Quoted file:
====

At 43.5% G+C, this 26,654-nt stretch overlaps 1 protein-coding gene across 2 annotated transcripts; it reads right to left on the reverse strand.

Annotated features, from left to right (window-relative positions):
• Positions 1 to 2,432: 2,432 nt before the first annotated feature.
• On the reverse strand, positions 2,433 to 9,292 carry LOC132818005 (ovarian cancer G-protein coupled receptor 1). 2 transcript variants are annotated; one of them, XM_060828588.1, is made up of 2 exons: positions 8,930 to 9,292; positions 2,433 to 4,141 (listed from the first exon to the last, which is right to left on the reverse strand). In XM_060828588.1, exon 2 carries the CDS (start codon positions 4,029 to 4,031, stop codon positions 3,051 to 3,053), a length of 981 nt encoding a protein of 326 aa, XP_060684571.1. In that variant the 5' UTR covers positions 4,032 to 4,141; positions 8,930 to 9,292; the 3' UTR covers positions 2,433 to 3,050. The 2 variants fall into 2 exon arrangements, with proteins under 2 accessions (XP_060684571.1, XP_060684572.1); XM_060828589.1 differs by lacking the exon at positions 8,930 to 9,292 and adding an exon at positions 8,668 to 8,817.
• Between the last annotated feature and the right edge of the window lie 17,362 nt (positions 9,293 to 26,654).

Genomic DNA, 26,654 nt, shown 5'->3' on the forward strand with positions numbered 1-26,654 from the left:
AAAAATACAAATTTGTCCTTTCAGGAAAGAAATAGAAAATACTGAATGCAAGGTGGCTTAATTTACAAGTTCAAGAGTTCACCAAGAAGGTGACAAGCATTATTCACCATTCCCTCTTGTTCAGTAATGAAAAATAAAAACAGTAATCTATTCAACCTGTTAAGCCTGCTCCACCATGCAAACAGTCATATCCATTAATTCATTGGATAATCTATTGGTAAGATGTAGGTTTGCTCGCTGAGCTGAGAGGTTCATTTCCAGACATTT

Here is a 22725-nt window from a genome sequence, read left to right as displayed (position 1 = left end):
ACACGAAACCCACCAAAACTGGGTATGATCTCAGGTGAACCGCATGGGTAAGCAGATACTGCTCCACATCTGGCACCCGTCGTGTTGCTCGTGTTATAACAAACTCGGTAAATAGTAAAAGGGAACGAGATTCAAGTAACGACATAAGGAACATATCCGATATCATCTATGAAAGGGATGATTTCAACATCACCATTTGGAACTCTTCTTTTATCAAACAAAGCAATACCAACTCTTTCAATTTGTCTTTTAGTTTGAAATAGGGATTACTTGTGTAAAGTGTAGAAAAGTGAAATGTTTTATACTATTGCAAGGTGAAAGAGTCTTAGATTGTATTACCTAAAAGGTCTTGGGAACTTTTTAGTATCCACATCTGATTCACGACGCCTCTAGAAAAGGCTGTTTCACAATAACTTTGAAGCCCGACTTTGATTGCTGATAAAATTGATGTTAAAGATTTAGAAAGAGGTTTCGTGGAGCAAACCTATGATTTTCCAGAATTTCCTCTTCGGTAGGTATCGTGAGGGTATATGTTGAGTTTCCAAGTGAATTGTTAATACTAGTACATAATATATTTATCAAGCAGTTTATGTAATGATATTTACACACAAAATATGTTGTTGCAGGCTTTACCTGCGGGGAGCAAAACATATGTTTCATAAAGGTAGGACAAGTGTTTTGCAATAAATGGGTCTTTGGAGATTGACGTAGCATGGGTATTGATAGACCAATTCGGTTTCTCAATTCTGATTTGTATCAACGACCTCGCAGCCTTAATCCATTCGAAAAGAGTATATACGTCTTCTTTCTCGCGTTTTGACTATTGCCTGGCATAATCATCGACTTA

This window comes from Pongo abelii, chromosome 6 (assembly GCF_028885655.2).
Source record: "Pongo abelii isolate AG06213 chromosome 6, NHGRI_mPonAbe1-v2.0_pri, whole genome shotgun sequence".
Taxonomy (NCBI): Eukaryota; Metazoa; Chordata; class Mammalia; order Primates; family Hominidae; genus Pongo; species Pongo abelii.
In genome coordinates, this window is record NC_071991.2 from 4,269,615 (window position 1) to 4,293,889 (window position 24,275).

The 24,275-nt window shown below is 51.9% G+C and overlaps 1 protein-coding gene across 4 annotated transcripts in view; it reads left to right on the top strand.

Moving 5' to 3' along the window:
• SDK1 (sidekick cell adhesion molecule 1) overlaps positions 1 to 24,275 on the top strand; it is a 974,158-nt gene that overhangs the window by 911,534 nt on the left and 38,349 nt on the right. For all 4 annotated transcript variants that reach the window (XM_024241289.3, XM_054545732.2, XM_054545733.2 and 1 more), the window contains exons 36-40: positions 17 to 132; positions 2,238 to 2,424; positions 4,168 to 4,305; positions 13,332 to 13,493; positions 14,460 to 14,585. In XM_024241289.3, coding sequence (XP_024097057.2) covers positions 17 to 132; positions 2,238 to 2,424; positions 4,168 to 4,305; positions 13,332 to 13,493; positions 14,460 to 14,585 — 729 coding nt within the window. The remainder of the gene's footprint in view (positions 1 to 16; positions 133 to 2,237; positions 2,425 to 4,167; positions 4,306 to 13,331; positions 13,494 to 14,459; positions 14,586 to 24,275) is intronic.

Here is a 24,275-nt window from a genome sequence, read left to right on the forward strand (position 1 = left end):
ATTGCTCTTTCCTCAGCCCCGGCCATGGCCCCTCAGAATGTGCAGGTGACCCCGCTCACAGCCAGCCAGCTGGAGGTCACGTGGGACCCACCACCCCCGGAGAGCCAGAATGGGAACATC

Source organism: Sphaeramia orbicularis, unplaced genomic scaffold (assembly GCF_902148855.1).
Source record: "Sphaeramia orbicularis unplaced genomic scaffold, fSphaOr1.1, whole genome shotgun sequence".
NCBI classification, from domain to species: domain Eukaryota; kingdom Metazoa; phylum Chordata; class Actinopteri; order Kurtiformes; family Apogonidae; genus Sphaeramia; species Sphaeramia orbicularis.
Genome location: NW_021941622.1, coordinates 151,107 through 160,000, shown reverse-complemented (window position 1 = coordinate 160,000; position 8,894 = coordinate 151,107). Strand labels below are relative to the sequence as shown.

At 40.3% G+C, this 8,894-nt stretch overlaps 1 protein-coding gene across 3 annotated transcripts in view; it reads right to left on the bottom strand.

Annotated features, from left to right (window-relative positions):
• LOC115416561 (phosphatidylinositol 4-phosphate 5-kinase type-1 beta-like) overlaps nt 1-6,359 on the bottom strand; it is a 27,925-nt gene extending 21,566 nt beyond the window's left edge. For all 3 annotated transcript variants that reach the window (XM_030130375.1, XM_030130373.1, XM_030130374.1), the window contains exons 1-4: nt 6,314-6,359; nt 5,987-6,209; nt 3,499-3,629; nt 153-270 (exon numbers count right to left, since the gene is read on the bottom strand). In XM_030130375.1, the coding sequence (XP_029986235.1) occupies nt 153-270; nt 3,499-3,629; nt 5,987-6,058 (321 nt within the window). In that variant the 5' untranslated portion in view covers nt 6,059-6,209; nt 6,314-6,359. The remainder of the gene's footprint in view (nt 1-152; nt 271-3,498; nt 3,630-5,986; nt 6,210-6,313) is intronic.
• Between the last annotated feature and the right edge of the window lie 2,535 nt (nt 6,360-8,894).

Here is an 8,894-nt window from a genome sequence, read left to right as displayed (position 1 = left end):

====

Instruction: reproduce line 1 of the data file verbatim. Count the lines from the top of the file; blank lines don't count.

At 43.5% G+C, this 26,654-nt stretch overlaps 1 protein-coding gene across 2 annotated transcripts; it reads right to left on the reverse strand.